Aquatic fungus creates a fast track for carbon dioxide, say researchers

Tallbloke's Talkshop

ocean_co2 The ocean carbon cycle [credit: IAEA] Proving once again how massively important carbon dioxide is to nature, via photosynthesis.
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Tiny algae in Earth’s oceans and lakes take in sunlight and carbon dioxide and turn them into sugars that sustain the rest of the aquatic food web, gobbling up about as much carbon as all the world’s trees and plants combined, says Phys.org.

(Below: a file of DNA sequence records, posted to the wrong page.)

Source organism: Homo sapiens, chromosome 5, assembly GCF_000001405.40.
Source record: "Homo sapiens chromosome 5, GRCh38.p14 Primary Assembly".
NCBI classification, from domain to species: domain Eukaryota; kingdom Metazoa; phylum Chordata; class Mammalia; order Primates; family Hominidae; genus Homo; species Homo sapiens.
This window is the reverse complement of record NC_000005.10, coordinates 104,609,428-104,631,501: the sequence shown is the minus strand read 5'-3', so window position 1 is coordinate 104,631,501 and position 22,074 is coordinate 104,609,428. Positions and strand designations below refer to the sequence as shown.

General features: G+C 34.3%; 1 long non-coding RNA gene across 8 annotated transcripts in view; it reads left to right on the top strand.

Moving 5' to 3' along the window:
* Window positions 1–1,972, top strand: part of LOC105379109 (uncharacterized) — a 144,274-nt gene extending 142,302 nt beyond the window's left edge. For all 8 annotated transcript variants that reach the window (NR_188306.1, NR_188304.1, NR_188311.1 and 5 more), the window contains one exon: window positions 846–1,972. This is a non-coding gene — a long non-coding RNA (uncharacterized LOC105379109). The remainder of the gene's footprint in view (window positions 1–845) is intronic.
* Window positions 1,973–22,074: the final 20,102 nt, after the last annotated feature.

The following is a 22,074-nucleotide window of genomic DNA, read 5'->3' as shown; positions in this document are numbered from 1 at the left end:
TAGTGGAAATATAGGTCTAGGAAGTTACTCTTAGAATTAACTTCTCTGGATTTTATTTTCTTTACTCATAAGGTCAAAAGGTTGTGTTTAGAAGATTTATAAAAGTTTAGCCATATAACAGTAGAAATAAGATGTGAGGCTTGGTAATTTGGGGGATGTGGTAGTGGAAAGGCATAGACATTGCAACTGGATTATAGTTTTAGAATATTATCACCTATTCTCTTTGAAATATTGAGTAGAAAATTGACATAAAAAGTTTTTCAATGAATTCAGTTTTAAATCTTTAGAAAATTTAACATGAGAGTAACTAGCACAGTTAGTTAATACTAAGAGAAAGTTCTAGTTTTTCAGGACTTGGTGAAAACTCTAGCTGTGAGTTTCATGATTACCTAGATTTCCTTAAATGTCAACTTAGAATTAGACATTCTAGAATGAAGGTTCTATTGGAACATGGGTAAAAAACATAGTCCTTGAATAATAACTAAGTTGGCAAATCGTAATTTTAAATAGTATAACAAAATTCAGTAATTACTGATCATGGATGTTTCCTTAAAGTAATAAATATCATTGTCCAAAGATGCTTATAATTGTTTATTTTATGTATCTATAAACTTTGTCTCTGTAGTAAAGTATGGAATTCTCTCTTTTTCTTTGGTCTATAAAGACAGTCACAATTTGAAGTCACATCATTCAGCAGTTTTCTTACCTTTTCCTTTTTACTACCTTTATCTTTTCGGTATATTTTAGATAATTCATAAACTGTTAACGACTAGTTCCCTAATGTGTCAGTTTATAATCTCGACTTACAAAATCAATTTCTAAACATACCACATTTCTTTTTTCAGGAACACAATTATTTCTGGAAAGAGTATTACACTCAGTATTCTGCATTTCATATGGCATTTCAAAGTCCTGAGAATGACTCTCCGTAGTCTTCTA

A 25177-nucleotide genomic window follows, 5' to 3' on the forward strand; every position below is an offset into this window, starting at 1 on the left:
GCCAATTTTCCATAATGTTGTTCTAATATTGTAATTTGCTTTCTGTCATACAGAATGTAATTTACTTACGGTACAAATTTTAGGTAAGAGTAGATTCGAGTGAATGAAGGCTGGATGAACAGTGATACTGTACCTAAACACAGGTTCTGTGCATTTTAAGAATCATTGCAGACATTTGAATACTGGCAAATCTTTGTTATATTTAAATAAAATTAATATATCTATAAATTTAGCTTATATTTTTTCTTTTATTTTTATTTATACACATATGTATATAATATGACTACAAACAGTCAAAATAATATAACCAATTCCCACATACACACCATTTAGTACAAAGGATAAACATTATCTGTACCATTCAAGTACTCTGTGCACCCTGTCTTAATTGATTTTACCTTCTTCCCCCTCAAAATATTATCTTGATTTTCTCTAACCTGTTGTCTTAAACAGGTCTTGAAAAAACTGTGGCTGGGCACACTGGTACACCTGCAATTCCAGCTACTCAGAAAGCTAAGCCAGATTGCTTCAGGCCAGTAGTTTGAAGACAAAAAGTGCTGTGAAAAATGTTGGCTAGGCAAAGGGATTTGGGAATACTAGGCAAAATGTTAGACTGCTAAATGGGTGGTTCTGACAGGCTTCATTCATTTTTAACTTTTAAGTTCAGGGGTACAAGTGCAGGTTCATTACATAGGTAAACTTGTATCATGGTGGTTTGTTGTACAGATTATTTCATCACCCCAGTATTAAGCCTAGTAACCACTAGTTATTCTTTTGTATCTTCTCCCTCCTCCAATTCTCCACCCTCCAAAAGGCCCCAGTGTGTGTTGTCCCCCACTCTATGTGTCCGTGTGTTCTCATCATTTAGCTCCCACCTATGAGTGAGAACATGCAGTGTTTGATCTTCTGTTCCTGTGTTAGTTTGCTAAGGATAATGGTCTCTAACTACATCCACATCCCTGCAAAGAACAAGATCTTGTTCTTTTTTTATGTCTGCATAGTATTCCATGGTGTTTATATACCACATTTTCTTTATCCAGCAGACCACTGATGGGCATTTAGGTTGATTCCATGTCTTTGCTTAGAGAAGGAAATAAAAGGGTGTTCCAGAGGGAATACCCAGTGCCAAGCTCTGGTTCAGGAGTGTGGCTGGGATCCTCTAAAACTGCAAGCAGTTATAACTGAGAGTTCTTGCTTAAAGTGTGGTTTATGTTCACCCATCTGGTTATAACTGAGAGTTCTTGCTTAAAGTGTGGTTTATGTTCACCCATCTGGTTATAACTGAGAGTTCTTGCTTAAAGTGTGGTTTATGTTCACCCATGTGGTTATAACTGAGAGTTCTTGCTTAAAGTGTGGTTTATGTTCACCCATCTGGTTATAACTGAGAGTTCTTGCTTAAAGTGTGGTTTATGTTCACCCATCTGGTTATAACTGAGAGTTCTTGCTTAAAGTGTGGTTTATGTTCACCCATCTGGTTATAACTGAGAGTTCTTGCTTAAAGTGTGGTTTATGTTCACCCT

New research shows a crucial piece has been missing from the conventional explanation for what happens between this first “fixing” of CO2 into phytoplankton and its eventual release to the atmosphere or descent to depths where it no longer contributes to global warming. [Talkshop comment – evidence-free assertion.]

The missing piece? Fungus.

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